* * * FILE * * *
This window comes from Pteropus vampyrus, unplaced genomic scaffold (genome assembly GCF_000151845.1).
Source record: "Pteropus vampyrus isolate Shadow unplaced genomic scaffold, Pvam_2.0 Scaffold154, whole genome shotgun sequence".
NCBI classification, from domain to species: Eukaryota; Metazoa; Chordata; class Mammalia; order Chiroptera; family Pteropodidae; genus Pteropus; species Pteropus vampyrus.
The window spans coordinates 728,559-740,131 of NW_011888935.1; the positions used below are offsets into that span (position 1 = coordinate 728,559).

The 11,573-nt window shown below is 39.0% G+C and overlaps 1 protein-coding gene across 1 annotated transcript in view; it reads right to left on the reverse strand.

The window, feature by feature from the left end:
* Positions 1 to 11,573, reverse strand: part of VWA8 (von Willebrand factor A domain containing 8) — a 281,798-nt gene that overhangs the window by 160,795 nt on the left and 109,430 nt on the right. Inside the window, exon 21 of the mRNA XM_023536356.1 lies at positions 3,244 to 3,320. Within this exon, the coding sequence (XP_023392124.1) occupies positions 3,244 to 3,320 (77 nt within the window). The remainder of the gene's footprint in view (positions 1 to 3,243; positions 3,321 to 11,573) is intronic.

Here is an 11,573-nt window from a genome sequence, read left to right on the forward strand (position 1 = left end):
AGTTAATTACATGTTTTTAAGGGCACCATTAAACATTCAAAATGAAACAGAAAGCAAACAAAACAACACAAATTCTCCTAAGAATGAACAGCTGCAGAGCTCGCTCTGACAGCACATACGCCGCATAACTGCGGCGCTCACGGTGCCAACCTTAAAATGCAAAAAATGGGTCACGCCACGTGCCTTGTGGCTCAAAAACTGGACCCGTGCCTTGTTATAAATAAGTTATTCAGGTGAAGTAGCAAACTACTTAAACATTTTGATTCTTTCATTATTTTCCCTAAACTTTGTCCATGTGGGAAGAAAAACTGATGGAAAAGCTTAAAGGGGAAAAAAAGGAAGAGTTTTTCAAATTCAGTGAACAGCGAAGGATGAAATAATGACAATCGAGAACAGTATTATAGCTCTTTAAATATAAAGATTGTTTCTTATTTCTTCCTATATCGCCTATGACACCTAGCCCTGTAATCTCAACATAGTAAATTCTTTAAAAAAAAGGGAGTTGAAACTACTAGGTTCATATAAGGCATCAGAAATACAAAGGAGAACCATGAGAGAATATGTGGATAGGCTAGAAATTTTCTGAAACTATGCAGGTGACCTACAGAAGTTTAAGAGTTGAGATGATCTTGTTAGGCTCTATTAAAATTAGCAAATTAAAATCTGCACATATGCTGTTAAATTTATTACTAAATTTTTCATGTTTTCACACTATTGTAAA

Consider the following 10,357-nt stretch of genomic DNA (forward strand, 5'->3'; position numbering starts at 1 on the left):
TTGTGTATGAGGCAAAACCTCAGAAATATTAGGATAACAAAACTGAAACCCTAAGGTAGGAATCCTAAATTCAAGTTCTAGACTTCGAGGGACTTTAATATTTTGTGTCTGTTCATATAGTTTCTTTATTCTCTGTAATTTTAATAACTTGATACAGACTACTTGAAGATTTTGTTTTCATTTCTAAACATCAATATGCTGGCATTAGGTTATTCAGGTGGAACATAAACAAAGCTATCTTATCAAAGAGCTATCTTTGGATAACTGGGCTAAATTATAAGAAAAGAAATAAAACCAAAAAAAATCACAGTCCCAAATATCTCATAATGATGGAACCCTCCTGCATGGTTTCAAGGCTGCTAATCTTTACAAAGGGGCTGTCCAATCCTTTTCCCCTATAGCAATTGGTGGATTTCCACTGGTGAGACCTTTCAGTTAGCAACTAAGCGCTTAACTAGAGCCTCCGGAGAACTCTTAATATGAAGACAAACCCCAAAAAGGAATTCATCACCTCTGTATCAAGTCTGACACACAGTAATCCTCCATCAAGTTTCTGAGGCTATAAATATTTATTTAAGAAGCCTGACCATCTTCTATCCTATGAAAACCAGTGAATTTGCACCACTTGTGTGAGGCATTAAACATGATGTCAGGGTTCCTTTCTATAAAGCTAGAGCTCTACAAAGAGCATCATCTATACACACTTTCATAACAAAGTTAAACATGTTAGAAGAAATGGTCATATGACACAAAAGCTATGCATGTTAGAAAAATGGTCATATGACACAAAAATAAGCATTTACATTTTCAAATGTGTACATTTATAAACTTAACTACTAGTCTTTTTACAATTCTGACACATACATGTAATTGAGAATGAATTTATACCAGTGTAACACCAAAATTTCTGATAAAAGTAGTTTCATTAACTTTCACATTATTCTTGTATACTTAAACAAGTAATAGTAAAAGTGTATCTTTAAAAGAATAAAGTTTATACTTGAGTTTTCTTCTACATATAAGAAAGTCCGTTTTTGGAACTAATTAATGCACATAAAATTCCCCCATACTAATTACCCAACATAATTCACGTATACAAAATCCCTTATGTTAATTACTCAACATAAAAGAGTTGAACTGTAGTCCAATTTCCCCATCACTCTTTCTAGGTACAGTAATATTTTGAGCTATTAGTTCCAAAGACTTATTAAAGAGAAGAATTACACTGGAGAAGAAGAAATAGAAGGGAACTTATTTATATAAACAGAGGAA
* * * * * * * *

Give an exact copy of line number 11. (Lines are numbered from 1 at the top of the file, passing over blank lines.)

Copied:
TTGTGTATGAGGCAAAACCTCAGAAATATTAGGATAACAAAACTGAAACCCTAAGGTAGGAATCCTAAATTCAAGTTCTAGACTTCGAGGGACTTTAATATTTTGTGTCTGTTCATATAGTTTCTTTATTCTCTGTAATTTTAATAACTTGATACAGACTACTTGAAGATTTTGTTTTCATTTCTAAACATCAATATGCTGGCATTAGGTTATTCAGGTGGAACATAAACAAAGCTATCTTATCAAAGAGCTATCTTTGGATAACTGGGCTAAATTATAAGAAAAGAAATAAAACCAAAAAAAATCACAGTCCCAAATATCTCATAATGATGGAACCCTCCTGCATGGTTTCAAGGCTGCTAATCTTTACAAAGGGGCTGTCCAATCCTTTTCCCCTATAGCAATTGGTGGATTTCCACTGGTGAGACCTTTCAGTTAGCAACTAAGCGCTTAACTAGAGCCTCCGGAGAACTCTTAATATGAAGACAAACCCCAAAAAGGAATTCATCACCTCTGTATCAAGTCTGACACACAGTAATCCTCCATCAAGTTTCTGAGGCTATAAATATTTATTTAAGAAGCCTGACCATCTTCTATCCTATGAAAACCAGTGAATTTGCACCACTTGTGTGAGGCATTAAACATGATGTCAGGGTTCCTTTCTATAAAGCTAGAGCTCTACAAAGAGCATCATCTATACACACTTTCATAACAAAGTTAAACATGTTAGAAGAAATGGTCATATGACACAAAAGCTATGCATGTTAGAAAAATGGTCATATGACACAAAAATAAGCATTTACATTTTCAAATGTGTACATTTATAAACTTAACTACTAGTCTTTTTACAATTCTGACACATACATGTAATTGAGAATGAATTTATACCAGTGTAACACCAAAATTTCTGATAAAAGTAGTTTCATTAACTTTCACATTATTCTTGTATACTTAAACAAGTAATAGTAAAAGTGTATCTTTAAAAGAATAAAGTTTATACTTGAGTTTTCTTCTACATATAAGAAAGTCCGTTTTTGGAACTAATTAATGCACATAAAATTCCCCCATACTAATTACCCAACATAATTCACGTATACAAAATCCCTTATGTTAATTACTCAACATAAAAGAGTTGAACTGTAGTCCAATTTCCCCATCACTCTTTCTAGGTACAGTAATATTTTGAGCTATTAGTTCCAAAGACTTATTAAAGAGAAGAATTACACTGGAGAAGAAGAAATAGAAGGGAACTTATTTATATAAACAGAGGAA